More than once I've turned to Muse's song, "Starlight," when I need inspiration when writing about a love relationship just starting out. The song delivers that sense of yearning, wanting something out of reach – and that something is worth risking everything. This sentiment helps me understand the motivation of my characters during the passionate, romantic content of my stories. Besides the repeated "I just wanted to hold you in my arms," line (which, in its simplicity, is very seductive) the line that catches me most is:
My life, you electrify my life
Let's conspire to ignite
All the cells that would die just to feel alive.

That feeling, the emotional and physical high of being in love (or infatuation), that seems worth throwing everything away. It seems silly unless you're in the grip of it, but when it has you, nothing else is important. There's probably scientific significance to the absolute need to be with the object of your affections in regard to the survival of the species -- but even knowing that wouldn't change the effect. I'm not just talking about sex; I'm talking about the whole package. The obsession with another person that makes you want to be smothered in them, to wrap yourself around them, merge with their essence. You want to breathe their breath; their touch is the best thing in the world. The sound of their voice soothes you, no matter what they say. You feel connected, understood, desired -- and you reciprocate in tenfold. You can never quite find words strong enough to describe what you feel, yet writers keep trying. I felt the message about that need in "Starlight."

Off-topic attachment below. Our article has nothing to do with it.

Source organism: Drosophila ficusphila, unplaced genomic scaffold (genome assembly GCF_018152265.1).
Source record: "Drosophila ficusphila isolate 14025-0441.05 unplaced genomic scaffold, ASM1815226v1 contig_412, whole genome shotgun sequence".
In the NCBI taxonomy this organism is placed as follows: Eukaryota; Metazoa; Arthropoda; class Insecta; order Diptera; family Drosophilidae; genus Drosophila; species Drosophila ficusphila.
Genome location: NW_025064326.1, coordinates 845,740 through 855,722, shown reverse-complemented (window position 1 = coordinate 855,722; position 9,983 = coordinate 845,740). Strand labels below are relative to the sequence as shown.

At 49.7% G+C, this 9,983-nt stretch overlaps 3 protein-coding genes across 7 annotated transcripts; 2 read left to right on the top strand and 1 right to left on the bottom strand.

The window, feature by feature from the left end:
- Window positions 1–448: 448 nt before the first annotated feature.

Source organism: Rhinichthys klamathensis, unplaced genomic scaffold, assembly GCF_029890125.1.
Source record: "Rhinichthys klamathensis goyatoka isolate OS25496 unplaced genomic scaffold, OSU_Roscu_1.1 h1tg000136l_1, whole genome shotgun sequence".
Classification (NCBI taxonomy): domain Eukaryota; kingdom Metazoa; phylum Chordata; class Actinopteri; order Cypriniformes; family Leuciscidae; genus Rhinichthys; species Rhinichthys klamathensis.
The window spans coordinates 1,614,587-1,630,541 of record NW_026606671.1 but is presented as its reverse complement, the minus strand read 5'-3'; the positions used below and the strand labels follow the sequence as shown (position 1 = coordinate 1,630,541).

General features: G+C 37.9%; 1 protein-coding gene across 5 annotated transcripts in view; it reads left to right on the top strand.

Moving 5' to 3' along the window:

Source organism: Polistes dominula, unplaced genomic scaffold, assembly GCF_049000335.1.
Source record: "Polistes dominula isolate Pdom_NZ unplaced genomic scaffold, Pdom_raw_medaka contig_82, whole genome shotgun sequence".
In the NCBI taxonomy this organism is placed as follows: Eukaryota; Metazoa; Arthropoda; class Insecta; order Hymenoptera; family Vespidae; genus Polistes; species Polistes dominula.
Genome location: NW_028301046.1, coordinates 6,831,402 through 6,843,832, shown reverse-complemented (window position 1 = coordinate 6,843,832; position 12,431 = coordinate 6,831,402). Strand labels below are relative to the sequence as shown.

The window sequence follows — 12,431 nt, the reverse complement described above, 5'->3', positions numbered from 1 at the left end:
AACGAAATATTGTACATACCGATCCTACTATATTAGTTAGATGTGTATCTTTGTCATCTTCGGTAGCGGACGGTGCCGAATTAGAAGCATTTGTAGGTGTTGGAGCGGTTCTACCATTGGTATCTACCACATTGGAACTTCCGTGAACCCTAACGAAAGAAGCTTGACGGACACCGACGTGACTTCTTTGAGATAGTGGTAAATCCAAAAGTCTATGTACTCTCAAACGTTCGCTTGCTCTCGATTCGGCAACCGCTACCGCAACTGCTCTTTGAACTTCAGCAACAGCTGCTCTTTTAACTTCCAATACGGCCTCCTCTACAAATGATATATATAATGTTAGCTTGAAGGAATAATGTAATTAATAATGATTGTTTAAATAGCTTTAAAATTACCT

Monday, September 10, 2012

Just Do It Right